1.8 Copying a string variable

You might want to copy one string variable to another. There is a special word for that, named 'CMOVE'. It takes the two strings and copies a given number of characters from the source to the destination. Let's take a look at this example:

     32 string one                   \ define the first string
     32 string two                   \ define the second string

     " Greetings!" one copy          \ initialize string one
     count                           \ get the length of string one
     1+                              \ account for the terminator!
     two swap                        \ get the order right
     cmove                           \ copy the string
     two count type  cr              \ print string two

The most difficult part to understand is probably why and how to set up the data for 'CMOVE'. Well, 'CMOVE' wants to see these values on the stack:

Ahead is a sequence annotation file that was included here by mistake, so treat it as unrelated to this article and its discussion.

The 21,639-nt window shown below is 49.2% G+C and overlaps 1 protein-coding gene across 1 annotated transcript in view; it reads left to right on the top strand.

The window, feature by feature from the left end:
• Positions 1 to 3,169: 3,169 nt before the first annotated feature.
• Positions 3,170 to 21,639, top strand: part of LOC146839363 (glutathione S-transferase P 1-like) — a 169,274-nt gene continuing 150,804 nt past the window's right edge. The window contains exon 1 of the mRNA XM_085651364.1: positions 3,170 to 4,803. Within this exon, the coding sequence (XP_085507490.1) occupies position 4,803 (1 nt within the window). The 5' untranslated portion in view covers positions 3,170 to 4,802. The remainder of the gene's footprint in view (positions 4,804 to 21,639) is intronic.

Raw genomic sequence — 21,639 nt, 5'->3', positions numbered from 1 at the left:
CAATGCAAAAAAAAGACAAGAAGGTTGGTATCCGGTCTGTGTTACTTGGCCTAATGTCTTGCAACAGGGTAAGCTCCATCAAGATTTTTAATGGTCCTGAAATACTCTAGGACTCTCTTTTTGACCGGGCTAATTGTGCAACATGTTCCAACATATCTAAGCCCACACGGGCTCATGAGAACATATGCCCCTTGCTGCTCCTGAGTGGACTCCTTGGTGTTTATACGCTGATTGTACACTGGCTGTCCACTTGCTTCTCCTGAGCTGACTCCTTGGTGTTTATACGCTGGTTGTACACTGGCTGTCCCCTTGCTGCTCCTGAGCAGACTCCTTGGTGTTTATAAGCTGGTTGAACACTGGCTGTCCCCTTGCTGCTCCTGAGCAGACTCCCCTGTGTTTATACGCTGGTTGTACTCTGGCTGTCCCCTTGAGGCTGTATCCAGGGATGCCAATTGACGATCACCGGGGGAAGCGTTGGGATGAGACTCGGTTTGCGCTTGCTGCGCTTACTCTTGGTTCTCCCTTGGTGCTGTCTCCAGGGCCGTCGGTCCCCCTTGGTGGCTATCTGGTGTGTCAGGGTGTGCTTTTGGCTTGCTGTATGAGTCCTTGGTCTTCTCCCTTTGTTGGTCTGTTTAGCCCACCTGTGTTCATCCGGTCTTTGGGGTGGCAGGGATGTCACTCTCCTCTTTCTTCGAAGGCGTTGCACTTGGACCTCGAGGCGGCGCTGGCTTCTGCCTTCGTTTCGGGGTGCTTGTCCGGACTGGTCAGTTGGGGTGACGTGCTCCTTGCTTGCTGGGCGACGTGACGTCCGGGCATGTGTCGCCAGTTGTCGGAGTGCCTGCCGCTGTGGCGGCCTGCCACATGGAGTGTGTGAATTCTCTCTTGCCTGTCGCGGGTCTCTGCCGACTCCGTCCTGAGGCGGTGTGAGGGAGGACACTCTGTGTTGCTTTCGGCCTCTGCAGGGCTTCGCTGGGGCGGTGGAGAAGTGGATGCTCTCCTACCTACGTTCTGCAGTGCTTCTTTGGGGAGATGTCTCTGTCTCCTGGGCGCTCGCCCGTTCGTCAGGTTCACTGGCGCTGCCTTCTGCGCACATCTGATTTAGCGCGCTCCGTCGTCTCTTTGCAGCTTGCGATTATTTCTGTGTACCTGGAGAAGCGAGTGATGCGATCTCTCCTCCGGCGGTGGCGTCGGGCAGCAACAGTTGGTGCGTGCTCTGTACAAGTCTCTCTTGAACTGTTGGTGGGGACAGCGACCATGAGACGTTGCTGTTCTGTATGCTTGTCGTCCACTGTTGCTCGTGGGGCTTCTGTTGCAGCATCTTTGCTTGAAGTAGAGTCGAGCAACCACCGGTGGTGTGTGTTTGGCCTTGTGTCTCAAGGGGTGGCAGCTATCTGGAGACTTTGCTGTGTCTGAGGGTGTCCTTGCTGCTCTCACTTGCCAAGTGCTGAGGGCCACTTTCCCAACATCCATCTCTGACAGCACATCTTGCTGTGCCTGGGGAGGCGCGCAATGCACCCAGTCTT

source destination #chars

With the expression:

     one count

We get these data on the stack:

     source length

But the terminator hasn't been accounted for so far. That's why we add:


So now this parameter has the right value. Now we have to tell 'CMOVE' where to copy the contents of string one to. If we simply add:


The data is not presented in the right order:

     source #chars destination

So we add the extra 'SWAP' in order to get it right. Of course you may define a word that takes care of all that:

     : copy$ swap count 1+ rot swap cmove ;
     32 string one
     32 string two
     " Greetings!" one copy
     two copy$

You may wonder why we keep on defining words to make your life easier. Why didn't we simply define these words in the compiler instead of using these hard to understand words?

Well, 4tH is derived from Forth and we wanted to stay as compatible as possible. That means if you have a good knowledge of both 4tH and Forth you can write programs that can be ported to full-fledged Forth compiler. Much later we will give you tips on how to do that.